Feeds

Bluetoothing androids to shout at blind people

Just follow the websigns

Next gen security for virtualised datacentres

American researchers have developed a Bluetooth-based system which would allow blind people to hear information about their immediate surroundings in the same way that others read posters, signs or notices.

The "Talking Points" system was developed at the University of Michigan, and will be presented at international conferences in the UK and Korea next week.

"Talking Points can be viewed as a first step in the direction of an audio virtual reality designed for people with blindness and very useful to the sighted community as well," according to James Knox of the U Mich electrical engineering and computer science department.

The idea is that simple bluetooth beacons, probably in "plugtop" format, could be sold for less than $20. The beacon would have a unique serial number, which would be the only information it transmitted.

The purchaser of a beacon would then be able to log into a website and input information referenced to the beacon number. This could be an advert for a business, a safety warning, a street or building name - anything. Municipal authorities, transit operators and so on could use the devices in large numbers. This being the modern day, there would probably also be user-generated content too.

Talking Points users would need a bluetooth device which also had wireless internet - a smartphone, UMPC, mini-laptop or a specialised Talking Points receiver. The device would be connected to an earpiece, either bluetooth or wired. When the device software detected a Talking Points beacon, it would look up the information on the internet and play it back through the earpiece. You'd be able to choose which kinds of beacon your system would respond to, and whether or not you wanted the user-generated comments as well as the official tags.

Early versions of Talking Points used RFID technology, but recently grad-student developers pushed for a shift to Bluetooth devices on the grounds that "everyone has them" and "RFID readers cost twice as much as my car" (according to this pdf presentation).

For now, the prototype system is using a dedicated receiver box for demonstrations. However the Talking Points team hope soon to put it onto other platforms - in particular Google's Android handset OS.

They believe that Talking Points has the edge over point-of-interest databases as used with GPS or other location-based tech. Bluetooth chips are more widespread than GPS ones, and use less power too - while location using cell masts is very imprecise. However the Talking Points crowd are looking to incorporate location-based functions in future. ®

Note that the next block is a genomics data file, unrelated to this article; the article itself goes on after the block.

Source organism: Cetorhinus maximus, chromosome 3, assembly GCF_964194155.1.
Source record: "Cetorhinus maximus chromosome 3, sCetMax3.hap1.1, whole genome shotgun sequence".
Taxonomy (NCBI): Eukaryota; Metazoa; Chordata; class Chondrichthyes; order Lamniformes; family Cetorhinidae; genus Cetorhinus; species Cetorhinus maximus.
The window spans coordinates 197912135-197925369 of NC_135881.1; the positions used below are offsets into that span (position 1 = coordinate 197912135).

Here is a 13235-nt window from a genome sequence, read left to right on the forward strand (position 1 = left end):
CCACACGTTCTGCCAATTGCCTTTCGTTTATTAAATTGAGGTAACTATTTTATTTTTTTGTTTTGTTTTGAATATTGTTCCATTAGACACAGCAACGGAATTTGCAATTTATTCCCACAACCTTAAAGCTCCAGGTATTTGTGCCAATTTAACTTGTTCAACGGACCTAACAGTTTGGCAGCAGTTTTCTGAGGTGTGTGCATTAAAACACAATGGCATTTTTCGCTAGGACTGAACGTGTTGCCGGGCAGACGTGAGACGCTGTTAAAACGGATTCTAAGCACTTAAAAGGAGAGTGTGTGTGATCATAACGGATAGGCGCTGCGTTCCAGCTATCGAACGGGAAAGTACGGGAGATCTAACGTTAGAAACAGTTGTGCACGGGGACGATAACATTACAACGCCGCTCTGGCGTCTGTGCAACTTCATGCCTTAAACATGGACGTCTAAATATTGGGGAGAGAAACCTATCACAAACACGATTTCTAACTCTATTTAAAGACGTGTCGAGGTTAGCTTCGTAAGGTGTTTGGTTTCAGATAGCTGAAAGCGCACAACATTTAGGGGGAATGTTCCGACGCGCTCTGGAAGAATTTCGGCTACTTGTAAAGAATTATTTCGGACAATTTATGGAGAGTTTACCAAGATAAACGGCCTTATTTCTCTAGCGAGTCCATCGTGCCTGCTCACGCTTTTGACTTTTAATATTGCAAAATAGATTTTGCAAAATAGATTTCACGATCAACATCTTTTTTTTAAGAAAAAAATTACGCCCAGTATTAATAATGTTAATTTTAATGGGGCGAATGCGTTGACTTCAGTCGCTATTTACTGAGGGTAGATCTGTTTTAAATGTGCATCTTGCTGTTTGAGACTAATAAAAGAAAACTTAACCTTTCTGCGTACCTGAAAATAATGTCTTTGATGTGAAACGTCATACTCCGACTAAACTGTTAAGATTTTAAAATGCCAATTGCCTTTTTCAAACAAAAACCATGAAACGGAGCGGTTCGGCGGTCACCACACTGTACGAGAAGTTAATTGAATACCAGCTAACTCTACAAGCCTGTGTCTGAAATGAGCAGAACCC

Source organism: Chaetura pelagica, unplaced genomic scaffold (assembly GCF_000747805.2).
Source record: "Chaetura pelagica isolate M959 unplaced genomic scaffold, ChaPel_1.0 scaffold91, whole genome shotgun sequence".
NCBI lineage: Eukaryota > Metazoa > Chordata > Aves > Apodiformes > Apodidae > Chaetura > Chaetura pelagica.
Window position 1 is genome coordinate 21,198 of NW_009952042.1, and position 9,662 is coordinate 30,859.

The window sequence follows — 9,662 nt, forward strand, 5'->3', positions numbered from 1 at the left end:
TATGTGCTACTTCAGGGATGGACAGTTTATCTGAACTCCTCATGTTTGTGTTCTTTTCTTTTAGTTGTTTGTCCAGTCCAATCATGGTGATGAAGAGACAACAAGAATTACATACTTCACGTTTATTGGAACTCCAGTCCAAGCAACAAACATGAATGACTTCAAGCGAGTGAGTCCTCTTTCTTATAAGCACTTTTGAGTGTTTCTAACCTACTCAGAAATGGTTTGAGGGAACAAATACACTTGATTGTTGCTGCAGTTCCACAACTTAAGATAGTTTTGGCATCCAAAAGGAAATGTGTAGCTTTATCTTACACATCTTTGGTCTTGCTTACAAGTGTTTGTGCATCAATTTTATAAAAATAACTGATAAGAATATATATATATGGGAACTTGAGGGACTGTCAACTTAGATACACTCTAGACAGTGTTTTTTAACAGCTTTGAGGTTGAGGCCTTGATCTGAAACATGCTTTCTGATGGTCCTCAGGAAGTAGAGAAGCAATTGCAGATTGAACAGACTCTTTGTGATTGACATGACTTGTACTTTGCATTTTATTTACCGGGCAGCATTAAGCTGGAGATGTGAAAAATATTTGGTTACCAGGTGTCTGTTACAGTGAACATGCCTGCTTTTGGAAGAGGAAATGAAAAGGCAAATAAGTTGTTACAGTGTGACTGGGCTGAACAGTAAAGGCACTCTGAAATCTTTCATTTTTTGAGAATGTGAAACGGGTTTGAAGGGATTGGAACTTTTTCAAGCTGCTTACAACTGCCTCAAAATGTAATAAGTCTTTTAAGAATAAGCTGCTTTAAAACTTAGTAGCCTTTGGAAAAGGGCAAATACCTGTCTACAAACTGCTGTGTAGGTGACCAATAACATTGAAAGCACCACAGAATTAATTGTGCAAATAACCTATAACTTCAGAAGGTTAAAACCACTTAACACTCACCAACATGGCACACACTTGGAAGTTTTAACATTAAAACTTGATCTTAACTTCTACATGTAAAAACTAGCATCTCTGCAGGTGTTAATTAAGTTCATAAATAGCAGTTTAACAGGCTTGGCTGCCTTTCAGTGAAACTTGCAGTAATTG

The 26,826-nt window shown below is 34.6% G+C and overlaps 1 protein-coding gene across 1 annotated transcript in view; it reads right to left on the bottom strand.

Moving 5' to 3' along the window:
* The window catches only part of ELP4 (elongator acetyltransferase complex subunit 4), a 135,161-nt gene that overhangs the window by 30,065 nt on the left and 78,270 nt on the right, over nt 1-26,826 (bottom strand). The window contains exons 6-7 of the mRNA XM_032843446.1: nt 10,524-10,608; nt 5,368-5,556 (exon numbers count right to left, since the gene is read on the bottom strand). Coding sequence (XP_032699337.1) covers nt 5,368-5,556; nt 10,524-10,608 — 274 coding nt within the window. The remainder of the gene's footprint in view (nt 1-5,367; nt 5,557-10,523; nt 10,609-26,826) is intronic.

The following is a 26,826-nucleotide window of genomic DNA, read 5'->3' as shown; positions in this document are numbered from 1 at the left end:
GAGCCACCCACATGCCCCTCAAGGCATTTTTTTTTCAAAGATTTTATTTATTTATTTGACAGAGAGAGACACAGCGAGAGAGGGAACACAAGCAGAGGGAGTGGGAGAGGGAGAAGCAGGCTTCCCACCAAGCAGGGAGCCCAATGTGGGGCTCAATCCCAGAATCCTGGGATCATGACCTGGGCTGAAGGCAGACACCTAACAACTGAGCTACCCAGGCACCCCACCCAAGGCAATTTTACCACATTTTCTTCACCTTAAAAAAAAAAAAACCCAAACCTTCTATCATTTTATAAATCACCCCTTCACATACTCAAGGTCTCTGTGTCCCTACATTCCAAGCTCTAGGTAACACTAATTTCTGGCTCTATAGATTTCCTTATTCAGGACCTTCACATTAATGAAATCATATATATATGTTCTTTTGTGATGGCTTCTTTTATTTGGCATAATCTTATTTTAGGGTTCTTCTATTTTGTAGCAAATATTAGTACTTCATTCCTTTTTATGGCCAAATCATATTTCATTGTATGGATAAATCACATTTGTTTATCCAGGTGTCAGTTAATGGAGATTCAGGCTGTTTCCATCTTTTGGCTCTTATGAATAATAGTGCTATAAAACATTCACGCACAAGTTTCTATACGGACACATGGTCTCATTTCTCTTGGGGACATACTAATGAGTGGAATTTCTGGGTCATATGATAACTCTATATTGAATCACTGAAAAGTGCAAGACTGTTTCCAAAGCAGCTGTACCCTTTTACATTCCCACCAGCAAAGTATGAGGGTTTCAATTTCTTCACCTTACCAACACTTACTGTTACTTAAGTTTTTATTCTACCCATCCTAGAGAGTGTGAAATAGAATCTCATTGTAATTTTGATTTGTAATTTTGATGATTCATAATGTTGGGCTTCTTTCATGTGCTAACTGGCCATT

The essential guide to IT transformation

More from The Register

next story
UK fuzz want PINCODES on ALL mobile phones
Met Police calls for mandatory passwords on all new mobes
Don't call it throttling: Ericsson 'priority' tech gives users their own slice of spectrum
Actually it's a nifty trick - at least you'll pay for what you get
Three floats Jolla in Hong Kong: Says Sailfish is '3rd option'
Network throws hat into ring with Linux-powered handsets
Fifteen zero days found in hacker router comp romp
Four routers rooted in SOHOpelessly Broken challenge
Netflix swallows yet another bitter pill, inks peering deal with TWC
Net neutrality crusader once again pays up for priority access
New Sprint CEO says he will lower axe on staff – but prices come first
'Very disruptive' new rates to be revealed next week
US TV stations bowl sueball directly at FCC's spectrum mega-sale
Broadcasters upset about coverage and cost as they shift up and down the dials
Tech city types developing 'Google Glass for the blind' app
An app and service where other people 'see' for you
Canadian ISP Shaw falls over with 'routing' sickness
How sure are you of cloud computing now?
UK mobile coverage is BETTER than EVER, networks tell Ofcom
Regulator swallows this line and parrots it back out at us. What are they playing at?
prev story

Whitepapers

Implementing global e-invoicing with guaranteed legal certainty
Explaining the role local tax compliance plays in successful supply chain management and e-business and how leading global brands are addressing this.
Top 10 endpoint backup mistakes
Avoid the ten endpoint backup mistakes to ensure that your critical corporate data is protected and end user productivity is improved.
Top 8 considerations to enable and simplify mobility
In this whitepaper learn how to successfully add mobile capabilities simply and cost effectively.
Rethinking backup and recovery in the modern data center
Combining intelligence, operational analytics, and automation to enable efficient, data-driven IT organizations using the HP ABR approach.
Reg Reader Research: SaaS based Email and Office Productivity Tools
Read this Reg reader report which provides advice and guidance for SMBs towards the use of SaaS based email and Office productivity tools.